Who invented the light bulb? One name—Edison—invariably comes to mind, but the answer isn’t so simple. There were at least twenty-two other people who invented various versions of the light bulb in the 19th century—before Thomas Edison’s. He did perform extensive testing, and did invent his own version of a light bulb, but in reality, Edison bought the patents from others who did the original inventing, and then mostly improved upon them.
Man-made electrical lighting first appeared in 1810 when English inventor Humphrey Davy invented the arc light, but it was too bright and too power-consumptive to be successful. Later, in 1860, another English inventor named Joseph Swan produced and patented (in the UK) an incandescent lamp with a carbonized paper filament in a partial vacuum—the world’s first electric light bulb. When electricity was passed through the filament in the vacuum, the bulb glowed. Swan’s light glowed for a stunning thirteen hours!
Though on the right track, there were two key problems that took years to be solved. One was to discover a long-lived high-temperature filament. The second was to create a complete vacuum—no oxygen—in the sealed bulb to ensure longevity of the filament. After testing six thousand alternative plant fibers, Edison (as did Swan previously) settled on a cotton thread as the best filament for the job. Edison bought Swan’s patent and experimented further, finally deciding on a carbonized bamboo fiber filament for his first successful long-burning light bulb—it glowed for over 1200 hours!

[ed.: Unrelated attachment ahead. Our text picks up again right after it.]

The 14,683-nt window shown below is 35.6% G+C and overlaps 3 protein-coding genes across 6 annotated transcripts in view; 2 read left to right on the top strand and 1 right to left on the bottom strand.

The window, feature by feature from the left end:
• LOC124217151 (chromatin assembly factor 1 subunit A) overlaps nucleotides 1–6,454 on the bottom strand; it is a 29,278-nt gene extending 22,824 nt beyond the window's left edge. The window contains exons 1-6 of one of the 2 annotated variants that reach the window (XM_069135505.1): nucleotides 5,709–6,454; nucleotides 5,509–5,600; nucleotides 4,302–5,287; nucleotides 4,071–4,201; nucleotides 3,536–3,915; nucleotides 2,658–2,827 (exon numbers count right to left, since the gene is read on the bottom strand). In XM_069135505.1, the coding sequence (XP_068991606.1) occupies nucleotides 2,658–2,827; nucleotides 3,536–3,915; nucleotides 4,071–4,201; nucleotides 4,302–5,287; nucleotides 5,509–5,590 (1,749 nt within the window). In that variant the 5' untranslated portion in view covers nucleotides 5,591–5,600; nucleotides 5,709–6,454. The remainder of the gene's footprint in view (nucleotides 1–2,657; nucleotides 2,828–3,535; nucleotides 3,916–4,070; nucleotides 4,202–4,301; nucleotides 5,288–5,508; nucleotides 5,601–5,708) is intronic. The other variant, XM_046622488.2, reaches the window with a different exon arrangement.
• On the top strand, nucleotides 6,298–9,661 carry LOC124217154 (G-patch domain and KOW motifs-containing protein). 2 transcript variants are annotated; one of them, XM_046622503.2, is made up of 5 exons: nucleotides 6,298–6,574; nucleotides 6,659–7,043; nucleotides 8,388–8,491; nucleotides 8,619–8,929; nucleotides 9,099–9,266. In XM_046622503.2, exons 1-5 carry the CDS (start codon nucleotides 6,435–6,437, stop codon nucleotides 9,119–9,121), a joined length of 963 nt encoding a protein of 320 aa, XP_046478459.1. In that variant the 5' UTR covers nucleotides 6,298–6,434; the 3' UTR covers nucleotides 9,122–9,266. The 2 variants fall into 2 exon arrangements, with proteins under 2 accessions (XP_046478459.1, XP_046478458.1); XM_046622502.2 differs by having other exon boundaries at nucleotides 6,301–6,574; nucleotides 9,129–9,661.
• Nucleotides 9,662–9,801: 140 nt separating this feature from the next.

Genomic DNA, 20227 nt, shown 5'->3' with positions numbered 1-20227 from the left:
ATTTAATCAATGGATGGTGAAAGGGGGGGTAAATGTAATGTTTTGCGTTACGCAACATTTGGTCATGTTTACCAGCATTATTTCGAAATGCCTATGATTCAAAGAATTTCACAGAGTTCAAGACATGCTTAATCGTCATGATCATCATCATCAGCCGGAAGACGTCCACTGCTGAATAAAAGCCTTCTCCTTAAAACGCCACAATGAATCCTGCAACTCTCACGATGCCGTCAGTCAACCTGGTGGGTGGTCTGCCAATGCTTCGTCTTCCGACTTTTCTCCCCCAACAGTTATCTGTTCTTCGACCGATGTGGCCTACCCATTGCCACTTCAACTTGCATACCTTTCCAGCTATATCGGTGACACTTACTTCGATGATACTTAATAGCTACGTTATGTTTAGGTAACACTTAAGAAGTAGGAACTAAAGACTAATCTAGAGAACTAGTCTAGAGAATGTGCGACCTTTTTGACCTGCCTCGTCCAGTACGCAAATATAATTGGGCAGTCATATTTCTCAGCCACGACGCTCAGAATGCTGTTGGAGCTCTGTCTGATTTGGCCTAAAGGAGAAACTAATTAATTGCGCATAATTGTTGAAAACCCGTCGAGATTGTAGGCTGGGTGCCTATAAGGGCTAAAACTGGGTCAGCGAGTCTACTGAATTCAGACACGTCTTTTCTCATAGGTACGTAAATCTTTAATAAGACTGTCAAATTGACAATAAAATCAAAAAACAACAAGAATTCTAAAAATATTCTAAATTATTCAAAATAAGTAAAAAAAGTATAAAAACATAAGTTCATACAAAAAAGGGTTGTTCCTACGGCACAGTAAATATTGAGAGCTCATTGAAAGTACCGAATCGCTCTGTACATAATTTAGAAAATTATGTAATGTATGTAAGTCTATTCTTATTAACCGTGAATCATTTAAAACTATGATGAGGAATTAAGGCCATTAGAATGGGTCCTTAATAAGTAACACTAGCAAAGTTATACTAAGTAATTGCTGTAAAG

Edison purchased numerous other patents associated with the development of “his” lightbulb. With so much competition, and big money invested in innovations, the industry was fraught with suits and coutersuits for years to come. Swan and Edison clashed over patent infringement, then saw the light, agreed to quit fighting, and subsequently formed the Edison & Swan United company together. It became one of the world’s largest light bulb manufacturers. Thomas Edison is usually cited as the father of the lightbulb, but it is probably more accurate to give him credit as the creator of the first commercially viable light bulb.
Our Patentwear design, adapted from Edison’s original “Electric-Lamp” patent, is a symbol of the tar-putty lamps produced by John Howell according to Edison’s patent description, and used as key evidence in 1890 during one of the world’s most famous technology infringement court battles. It finally clinched Edison’s victory—once and for all.